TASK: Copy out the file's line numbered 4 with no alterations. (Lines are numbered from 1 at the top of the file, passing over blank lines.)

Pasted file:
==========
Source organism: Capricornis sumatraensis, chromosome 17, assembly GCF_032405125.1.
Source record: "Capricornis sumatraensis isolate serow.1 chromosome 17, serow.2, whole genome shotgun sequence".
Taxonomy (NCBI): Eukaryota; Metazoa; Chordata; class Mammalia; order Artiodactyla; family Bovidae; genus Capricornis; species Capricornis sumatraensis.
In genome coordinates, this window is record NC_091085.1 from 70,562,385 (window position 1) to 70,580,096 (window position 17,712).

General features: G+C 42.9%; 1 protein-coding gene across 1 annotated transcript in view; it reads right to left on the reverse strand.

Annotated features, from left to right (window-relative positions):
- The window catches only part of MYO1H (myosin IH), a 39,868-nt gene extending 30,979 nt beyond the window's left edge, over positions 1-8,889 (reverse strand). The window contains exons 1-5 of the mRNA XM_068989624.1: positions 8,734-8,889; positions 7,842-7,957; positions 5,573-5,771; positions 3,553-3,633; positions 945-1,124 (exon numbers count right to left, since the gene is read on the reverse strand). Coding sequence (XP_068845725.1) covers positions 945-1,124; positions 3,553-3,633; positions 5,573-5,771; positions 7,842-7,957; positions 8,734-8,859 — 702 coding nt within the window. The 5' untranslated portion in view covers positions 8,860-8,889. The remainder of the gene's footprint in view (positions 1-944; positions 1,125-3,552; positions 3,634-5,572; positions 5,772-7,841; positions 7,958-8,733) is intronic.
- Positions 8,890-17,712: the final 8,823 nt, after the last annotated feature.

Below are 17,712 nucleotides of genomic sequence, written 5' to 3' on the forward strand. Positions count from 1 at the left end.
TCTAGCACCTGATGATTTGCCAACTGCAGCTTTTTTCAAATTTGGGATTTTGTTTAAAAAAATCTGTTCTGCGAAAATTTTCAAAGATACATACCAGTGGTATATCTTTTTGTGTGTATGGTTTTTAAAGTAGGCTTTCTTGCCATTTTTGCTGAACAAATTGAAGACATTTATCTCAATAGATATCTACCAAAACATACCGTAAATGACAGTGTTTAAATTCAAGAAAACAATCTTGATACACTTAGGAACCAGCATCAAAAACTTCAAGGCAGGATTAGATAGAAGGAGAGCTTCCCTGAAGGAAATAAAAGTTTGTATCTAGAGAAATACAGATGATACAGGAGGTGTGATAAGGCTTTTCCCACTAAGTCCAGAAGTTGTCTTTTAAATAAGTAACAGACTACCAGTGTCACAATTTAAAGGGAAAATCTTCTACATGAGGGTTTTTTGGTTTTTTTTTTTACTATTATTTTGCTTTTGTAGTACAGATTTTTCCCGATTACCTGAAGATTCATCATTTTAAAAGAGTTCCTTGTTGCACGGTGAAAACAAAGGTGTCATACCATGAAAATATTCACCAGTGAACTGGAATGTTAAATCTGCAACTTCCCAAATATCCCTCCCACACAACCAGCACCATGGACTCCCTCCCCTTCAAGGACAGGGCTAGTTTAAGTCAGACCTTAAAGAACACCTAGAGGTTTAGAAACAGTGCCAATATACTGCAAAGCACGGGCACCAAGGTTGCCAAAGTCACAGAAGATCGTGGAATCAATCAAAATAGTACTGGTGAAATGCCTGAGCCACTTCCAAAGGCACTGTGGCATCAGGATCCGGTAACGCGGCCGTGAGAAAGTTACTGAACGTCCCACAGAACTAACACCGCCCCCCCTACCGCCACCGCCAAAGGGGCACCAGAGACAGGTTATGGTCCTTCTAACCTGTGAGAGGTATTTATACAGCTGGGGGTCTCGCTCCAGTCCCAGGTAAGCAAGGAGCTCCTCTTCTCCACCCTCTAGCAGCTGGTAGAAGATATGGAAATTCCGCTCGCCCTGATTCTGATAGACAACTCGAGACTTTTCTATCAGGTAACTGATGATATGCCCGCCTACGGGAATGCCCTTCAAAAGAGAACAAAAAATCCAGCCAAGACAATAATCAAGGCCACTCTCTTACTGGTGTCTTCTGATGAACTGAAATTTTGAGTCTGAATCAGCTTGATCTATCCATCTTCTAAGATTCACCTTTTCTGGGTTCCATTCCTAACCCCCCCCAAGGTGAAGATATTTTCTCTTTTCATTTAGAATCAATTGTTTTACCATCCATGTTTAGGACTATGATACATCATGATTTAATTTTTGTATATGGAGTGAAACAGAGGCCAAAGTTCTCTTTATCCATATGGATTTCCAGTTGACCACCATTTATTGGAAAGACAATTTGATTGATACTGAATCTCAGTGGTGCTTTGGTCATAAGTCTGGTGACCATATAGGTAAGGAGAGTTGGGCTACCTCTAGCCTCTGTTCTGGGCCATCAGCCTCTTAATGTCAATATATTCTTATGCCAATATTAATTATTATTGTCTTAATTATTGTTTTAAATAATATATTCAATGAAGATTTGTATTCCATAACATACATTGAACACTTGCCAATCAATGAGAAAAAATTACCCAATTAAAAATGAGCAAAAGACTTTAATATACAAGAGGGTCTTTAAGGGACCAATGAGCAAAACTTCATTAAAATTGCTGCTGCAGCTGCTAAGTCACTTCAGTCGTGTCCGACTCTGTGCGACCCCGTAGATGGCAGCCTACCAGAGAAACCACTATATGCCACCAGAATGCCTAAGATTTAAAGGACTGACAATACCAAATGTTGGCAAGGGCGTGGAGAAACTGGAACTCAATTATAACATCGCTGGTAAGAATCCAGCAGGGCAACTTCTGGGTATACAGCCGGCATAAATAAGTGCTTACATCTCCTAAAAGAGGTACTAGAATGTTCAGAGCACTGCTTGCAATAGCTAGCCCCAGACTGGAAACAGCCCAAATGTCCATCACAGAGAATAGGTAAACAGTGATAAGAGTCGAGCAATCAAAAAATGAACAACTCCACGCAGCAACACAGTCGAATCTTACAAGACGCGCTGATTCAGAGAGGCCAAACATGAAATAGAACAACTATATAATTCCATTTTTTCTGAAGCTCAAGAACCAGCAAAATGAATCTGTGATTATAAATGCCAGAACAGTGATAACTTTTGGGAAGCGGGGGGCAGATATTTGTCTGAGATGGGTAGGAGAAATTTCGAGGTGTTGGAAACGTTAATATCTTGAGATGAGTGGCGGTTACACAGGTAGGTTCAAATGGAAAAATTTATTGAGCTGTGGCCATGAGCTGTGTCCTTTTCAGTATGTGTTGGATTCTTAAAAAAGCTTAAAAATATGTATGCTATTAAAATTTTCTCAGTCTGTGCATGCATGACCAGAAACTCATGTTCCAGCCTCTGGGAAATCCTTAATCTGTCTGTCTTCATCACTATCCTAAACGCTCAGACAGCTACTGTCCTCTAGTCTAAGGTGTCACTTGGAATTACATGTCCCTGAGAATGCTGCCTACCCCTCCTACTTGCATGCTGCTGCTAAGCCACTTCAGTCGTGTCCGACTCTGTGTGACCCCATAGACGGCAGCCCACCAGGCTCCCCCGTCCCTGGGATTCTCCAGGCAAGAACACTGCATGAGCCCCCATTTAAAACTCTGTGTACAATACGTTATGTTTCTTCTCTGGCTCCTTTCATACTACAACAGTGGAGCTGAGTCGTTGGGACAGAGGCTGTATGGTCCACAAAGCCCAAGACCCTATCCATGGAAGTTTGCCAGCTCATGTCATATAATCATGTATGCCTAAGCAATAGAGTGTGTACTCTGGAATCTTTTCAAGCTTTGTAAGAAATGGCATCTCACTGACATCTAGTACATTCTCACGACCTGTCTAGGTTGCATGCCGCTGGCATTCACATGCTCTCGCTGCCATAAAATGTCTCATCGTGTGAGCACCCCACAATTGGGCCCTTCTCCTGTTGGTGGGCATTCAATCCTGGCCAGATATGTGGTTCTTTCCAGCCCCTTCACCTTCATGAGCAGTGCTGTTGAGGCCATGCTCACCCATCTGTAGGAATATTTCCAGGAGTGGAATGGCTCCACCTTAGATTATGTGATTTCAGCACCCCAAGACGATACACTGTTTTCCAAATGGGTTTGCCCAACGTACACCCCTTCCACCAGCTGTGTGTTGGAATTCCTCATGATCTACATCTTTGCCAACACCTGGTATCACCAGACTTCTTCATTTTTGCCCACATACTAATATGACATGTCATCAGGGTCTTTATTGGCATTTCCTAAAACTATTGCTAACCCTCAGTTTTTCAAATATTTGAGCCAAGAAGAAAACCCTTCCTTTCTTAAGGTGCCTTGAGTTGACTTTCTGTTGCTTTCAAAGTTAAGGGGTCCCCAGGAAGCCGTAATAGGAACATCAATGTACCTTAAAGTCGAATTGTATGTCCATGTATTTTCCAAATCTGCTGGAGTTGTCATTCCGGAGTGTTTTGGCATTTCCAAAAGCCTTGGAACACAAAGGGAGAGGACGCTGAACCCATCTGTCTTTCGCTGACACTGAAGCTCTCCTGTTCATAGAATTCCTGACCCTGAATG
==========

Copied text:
In genome coordinates, this window is record NC_091085.1 from 70,562,385 (window position 1) to 70,580,096 (window position 17,712).